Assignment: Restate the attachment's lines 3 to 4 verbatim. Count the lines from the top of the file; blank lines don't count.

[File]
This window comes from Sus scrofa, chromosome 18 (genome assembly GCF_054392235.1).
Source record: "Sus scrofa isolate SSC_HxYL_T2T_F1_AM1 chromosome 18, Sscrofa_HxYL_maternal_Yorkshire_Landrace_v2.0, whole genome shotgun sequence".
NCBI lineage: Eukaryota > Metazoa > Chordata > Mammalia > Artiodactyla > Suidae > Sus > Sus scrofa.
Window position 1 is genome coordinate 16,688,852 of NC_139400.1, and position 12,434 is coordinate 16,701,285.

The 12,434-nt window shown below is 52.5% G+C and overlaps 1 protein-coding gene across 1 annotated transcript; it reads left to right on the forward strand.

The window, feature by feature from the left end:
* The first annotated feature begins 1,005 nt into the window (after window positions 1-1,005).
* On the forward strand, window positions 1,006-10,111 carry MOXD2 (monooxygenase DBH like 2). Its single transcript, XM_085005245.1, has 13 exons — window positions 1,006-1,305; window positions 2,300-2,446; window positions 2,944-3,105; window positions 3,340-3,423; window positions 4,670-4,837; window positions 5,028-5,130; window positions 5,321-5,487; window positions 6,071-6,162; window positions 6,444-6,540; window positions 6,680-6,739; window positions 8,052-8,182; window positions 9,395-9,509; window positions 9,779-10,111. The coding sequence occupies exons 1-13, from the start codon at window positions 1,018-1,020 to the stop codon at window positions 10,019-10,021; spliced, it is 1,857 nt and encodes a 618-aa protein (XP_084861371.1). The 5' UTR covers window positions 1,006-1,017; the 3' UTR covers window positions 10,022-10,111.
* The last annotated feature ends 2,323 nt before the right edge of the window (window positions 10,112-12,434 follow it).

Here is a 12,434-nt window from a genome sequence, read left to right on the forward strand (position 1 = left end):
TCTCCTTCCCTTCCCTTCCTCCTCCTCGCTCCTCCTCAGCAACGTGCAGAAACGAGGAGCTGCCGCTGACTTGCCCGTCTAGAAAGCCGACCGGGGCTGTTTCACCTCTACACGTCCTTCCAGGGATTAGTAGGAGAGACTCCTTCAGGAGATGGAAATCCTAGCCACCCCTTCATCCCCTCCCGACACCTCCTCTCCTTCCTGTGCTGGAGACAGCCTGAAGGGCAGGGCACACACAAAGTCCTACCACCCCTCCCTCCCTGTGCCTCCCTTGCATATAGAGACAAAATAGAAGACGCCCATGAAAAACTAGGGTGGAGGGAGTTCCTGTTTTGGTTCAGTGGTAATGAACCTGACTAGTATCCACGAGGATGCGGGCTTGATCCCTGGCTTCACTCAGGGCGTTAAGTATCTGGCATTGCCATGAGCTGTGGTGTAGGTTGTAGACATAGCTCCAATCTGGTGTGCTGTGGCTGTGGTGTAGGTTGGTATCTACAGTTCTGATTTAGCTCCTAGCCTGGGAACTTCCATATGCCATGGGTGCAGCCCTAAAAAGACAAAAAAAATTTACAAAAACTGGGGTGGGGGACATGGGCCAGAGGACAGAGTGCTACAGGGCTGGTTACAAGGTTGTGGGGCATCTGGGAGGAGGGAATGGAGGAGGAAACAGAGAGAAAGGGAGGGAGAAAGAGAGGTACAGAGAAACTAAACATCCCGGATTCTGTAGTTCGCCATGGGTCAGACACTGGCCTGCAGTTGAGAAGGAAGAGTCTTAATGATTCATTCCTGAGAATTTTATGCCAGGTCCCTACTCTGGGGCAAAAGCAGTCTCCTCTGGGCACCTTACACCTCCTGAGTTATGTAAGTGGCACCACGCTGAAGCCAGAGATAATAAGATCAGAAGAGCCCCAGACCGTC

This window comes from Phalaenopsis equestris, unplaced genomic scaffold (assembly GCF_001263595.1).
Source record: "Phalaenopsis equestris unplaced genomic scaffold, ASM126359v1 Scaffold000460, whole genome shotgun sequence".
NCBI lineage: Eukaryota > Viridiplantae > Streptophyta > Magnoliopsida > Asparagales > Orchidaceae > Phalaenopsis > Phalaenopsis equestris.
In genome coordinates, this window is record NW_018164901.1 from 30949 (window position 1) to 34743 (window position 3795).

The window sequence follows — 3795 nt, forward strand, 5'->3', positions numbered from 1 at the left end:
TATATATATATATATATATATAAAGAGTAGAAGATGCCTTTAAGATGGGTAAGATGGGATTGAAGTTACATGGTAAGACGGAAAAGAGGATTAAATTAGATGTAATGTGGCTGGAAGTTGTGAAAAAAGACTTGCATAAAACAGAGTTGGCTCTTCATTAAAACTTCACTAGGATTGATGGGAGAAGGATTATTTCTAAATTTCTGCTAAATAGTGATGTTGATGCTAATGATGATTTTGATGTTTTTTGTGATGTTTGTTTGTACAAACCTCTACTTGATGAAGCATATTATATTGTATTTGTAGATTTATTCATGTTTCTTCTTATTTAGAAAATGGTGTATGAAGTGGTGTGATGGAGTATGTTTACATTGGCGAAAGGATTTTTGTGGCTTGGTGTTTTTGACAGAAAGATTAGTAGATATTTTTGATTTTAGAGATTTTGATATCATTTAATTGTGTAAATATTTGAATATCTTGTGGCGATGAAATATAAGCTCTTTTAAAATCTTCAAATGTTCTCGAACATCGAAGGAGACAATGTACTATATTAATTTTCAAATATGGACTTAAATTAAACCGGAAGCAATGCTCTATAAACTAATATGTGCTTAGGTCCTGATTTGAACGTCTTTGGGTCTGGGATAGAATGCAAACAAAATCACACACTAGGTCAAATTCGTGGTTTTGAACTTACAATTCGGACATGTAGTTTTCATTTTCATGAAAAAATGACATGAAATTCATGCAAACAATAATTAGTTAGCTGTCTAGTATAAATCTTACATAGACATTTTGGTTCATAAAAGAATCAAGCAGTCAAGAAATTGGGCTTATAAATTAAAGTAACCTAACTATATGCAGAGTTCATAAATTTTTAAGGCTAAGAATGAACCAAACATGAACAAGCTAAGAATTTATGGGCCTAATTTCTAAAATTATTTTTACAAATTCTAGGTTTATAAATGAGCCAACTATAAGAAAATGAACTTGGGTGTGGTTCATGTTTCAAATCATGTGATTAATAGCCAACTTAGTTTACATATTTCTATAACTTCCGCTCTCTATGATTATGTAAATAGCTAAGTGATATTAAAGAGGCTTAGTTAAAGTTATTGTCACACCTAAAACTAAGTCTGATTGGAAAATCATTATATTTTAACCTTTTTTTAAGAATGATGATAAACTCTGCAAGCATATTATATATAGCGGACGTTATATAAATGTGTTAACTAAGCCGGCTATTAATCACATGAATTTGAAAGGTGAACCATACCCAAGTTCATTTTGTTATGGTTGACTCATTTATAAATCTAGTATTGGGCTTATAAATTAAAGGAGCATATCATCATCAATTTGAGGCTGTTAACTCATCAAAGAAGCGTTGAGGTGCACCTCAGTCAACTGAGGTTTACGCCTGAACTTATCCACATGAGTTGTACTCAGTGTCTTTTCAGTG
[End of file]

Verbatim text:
NCBI lineage: Eukaryota > Metazoa > Chordata > Mammalia > Artiodactyla > Suidae > Sus > Sus scrofa.
Window position 1 is genome coordinate 16,688,852 of NC_139400.1, and position 12,434 is coordinate 16,701,285.